The opening words of Star Trek have inspired generations of fans to dream big and reach for the stars, but they also encouraged a handful of super-billionaires to reach for the stars, grab the stars and use them for profit. In the last decade, a race has heated up between billionaire titans — and noted science fiction fans — like Jeff Bezos, Richard Branson and Elon Musk to add space itself to their Borg-like empires. And no one is doing anything to slow them down.
The race to own space between private companies like Musk’s SpaceX and Bezos’s Blue Origin, as well as authoritarian governments with ambitious space programs like China, is explored in a carefully researched new book by Peter Ward called The Consequential Frontier: Challenging the Privatization of Space. Ward’s book provides a detailed history of how control of space changed from a taxpayer-funded contest of national pride between Cold War superpowers to an emerging market fought over by CEOs, corporations and lobbyists. At the same time that climate change is destroying planet Earth, business tycoons are turning to other planets with plans for everything from interstellar mining operations to space cruises for rich vacationers. It all sounds like something out of a dystopian SF movie. “Corporation could soon rule the cosmos,” Ward writes, “and for all the dramatic warnings in science fiction, nobody is paying enough attention to the consequences.”
Science fiction is a recurring thread in Ward’s account of the race to own space. “It’s weird, I didn’t want to repeat myself, but it was an odd thing with everyone I spoke to,” Ward tells InsideHook. “I asked them how they get into it and they would say Star Trek or Star Wars.”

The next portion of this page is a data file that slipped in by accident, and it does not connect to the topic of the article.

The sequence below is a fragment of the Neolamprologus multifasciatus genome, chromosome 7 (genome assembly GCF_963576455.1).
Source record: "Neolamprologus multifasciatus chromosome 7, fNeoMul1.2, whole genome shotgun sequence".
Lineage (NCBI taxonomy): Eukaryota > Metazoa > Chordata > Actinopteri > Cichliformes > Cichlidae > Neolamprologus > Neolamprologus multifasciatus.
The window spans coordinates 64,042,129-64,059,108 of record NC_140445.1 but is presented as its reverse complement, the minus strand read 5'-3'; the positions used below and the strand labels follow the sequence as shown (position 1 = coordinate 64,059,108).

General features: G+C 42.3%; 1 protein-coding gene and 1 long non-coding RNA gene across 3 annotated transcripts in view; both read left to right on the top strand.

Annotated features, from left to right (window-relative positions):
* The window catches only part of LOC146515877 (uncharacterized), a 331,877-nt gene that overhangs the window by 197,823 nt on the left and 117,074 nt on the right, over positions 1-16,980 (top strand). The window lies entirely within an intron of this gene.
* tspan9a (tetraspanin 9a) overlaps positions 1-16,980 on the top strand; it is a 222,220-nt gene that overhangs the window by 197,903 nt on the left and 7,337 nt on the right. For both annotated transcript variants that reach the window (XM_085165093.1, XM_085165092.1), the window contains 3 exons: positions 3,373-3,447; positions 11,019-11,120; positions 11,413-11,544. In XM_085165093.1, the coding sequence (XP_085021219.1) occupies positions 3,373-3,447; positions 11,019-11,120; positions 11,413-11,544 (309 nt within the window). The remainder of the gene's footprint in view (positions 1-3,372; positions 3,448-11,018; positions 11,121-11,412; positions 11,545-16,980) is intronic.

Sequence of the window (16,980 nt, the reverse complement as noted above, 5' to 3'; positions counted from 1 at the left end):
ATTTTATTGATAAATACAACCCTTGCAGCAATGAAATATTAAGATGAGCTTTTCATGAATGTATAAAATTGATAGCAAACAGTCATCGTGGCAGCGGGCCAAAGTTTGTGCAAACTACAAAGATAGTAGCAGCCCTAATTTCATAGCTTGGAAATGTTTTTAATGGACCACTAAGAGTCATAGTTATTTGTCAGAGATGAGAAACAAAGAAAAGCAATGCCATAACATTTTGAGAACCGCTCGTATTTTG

Tech titans don’t usually hide their science fiction inspirations. Elon Musk has named several of his SpaceX spaceships after the spaceships in Iain M Banks’s Culture novels. In The Atlantic’s new cover story, Franklin Foer reports that Jeff Bezos almost named Amazon MakeItSo.com, “a favored utterance of a man Bezos idolizes: the captain of the starship USS Enterprise-D, Jean-Luc Picard.” (Bezos also named his dog after Picard’s “perfect mate” that he’s unable to marry, a fact whose significance is best left to Bezos’s therapist.)
What is fascinating is that Musk and Bezos behave more like the villains than the heroes of these works. Banks’s Culture novels like Consider Phlebas and The Player of Games depict a post-scarcity anarchist utopia in which capitalism has been eliminated. Elon Musk — the son of an emerald mine owner — increased his fortunes with PayPal. Jean-Luc Picard explores the stars to spread peace and increase all of humanity’s knowledge while battling civilizations obsessed with power and money like the Ferengi. Jeff Bezos made billions selling everything in sight online. It seems like the only real lesson they learned from these works is “space is cool!”
Still, Ward says these tech titans seem sincere: “[Musk] does genuinely seem to want to do it for the good of the species. He does have that Star Trek point of view of us going into this utopian future of exploring and inspiring the human race and then eventually saving it if something were to happen to it.” Musk and Bezos have emerged as the key players in the race to privatize space. But they have different motivations. Musk believes that humans must spread through the galaxy for the survival of the species in case something — Asteroids? Evil robots? Nuclear wars? — kills everyone on Earth. Musk has made colonizing Mars his life’s ambition. Bezos, too, cares about humanity exploring space, but he is less interested in colonizing Mars than in how space may save a climate change-ravaged Earth. Bezos anticipates a future where “all of our heavy industry will be moved off-planet” and “Earth will be zoned residential and light industrial.”